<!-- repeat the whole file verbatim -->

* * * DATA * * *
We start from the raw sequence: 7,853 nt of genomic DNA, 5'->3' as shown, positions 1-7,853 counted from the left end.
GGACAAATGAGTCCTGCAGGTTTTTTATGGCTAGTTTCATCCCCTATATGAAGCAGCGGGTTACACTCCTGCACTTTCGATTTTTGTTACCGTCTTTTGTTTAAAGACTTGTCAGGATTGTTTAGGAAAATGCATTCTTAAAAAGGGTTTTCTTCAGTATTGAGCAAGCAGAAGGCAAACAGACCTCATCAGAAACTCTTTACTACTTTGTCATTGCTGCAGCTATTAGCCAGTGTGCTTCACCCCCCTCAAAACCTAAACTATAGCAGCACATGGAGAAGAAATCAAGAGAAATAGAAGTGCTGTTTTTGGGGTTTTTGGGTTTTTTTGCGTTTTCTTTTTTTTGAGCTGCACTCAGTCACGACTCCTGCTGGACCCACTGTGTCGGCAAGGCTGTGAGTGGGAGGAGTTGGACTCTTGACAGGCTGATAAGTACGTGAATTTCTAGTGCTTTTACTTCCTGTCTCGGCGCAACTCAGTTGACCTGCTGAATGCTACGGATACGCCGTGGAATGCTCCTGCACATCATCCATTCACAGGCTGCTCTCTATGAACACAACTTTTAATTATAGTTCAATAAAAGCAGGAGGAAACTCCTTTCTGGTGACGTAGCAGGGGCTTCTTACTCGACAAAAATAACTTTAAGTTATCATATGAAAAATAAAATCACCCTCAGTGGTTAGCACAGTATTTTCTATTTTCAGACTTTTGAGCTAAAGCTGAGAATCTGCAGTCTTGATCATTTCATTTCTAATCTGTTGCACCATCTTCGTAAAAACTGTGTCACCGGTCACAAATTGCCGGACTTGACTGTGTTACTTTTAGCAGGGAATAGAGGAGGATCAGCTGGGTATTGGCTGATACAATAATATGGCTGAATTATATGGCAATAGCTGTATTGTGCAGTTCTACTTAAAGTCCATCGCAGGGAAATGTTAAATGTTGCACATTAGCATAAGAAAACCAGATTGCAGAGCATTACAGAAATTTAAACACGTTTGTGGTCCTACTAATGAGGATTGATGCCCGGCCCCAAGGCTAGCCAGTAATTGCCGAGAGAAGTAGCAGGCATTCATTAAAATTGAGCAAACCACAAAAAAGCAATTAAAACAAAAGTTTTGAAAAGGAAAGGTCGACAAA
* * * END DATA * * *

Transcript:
We start from the raw sequence: 7,853 nt of genomic DNA, 5'->3' as shown, positions 1-7,853 counted from the left end.
GGACAAATGAGTCCTGCAGGTTTTTTATGGCTAGTTTCATCCCCTATATGAAGCAGCGGGTTACACTCCTGCACTTTCGATTTTTGTTACCGTCTTTTGTTTAAAGACTTGTCAGGATTGTTTAGGAAAATGCATTCTTAAAAAGGGTTTTCTTCAGTATTGAGCAAGCAGAAGGCAAACAGACCTCATCAGAAACTCTTTACTACTTTGTCATTGCTGCAGCTATTAGCCAGTGTGCTTCACCCCCCTCAAAACCTAAACTATAGCAGCACATGGAGAAGAAATCAAGAGAAATAGAAGTGCTGTTTTTGGGGTTTTTGGGTTTTTTTGCGTTTTCTTTTTTTTGAGCTGCACTCAGTCACGACTCCTGCTGGACCCACTGTGTCGGCAAGGCTGTGAGTGGGAGGAGTTGGACTCTTGACAGGCTGATAAGTACGTGAATTTCTAGTGCTTTTACTTCCTGTCTCGGCGCAACTCAGTTGACCTGCTGAATGCTACGGATACGCCGTGGAATGCTCCTGCACATCATCCATTCACAGGCTGCTCTCTATGAACACAACTTTTAATTATAGTTCAATAAAAGCAGGAGGAAACTCCTTTCTGGTGACGTAGCAGGGGCTTCTTACTCGACAAAAATAACTTTAAGTTATCATATGAAAAATAAAATCACCCTCAGTGGTTAGCACAGTATTTTCTATTTTCAGACTTTTGAGCTAAAGCTGAGAATCTGCAGTCTTGATCATTTCATTTCTAATCTGTTGCACCATCTTCGTAAAAACTGTGTCACCGGTCACAAATTGCCGGACTTGACTGTGTTACTTTTAGCAGGGAATAGAGGAGGATCAGCTGGGTATTGGCTGATACAATAATATGGCTGAATTATATGGCAATAGCTGTATTGTGCAGTTCTACTTAAAGTCCATCGCAGGGAAATGTTAAATGTTGCACATTAGCATAAGAAAACCAGATTGCAGAGCATTACAGAAATTTAAACACGTTTGTGGTCCTACTAATGAGGATTGATGCCCGGCCCCAAGGCTAGCCAGTAATTGCCGAGAGAAGTAGCAGGCATTCATTAAAATTGAGCAAACCACAAAAAAGCAATTAAAACAAAAGTTTTGAAAAGGAAAGGTCGACAAA